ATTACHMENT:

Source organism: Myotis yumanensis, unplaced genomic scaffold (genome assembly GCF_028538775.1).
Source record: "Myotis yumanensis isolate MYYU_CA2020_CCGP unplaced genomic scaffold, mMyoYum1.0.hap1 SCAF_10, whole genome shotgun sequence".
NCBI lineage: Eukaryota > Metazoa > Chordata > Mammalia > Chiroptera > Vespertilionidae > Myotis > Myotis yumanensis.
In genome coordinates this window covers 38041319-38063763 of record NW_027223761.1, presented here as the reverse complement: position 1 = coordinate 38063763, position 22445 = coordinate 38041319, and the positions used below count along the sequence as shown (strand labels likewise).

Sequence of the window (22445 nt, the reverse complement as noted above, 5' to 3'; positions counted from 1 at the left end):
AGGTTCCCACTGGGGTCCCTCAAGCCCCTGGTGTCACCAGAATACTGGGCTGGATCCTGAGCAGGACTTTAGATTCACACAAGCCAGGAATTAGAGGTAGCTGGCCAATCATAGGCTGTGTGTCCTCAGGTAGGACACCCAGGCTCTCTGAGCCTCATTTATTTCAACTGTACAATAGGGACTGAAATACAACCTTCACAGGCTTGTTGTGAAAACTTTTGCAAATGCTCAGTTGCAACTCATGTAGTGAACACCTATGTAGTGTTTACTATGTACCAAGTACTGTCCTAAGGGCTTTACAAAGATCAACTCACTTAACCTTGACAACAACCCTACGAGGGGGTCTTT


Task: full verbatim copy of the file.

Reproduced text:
Source organism: Myotis yumanensis, unplaced genomic scaffold (genome assembly GCF_028538775.1).
Source record: "Myotis yumanensis isolate MYYU_CA2020_CCGP unplaced genomic scaffold, mMyoYum1.0.hap1 SCAF_10, whole genome shotgun sequence".
NCBI lineage: Eukaryota > Metazoa > Chordata > Mammalia > Chiroptera > Vespertilionidae > Myotis > Myotis yumanensis.
In genome coordinates this window covers 38041319-38063763 of record NW_027223761.1, presented here as the reverse complement: position 1 = coordinate 38063763, position 22445 = coordinate 38041319, and the positions used below count along the sequence as shown (strand labels likewise).

Sequence of the window (22445 nt, the reverse complement as noted above, 5' to 3'; positions counted from 1 at the left end):
AGGTTCCCACTGGGGTCCCTCAAGCCCCTGGTGTCACCAGAATACTGGGCTGGATCCTGAGCAGGACTTTAGATTCACACAAGCCAGGAATTAGAGGTAGCTGGCCAATCATAGGCTGTGTGTCCTCAGGTAGGACACCCAGGCTCTCTGAGCCTCATTTATTTCAACTGTACAATAGGGACTGAAATACAACCTTCACAGGCTTGTTGTGAAAACTTTTGCAAATGCTCAGTTGCAACTCATGTAGTGAACACCTATGTAGTGTTTACTATGTACCAAGTACTGTCCTAAGGGCTTTACAAAGATCAACTCACTTAACCTTGACAACAACCCTACGAGGGGGTCTTT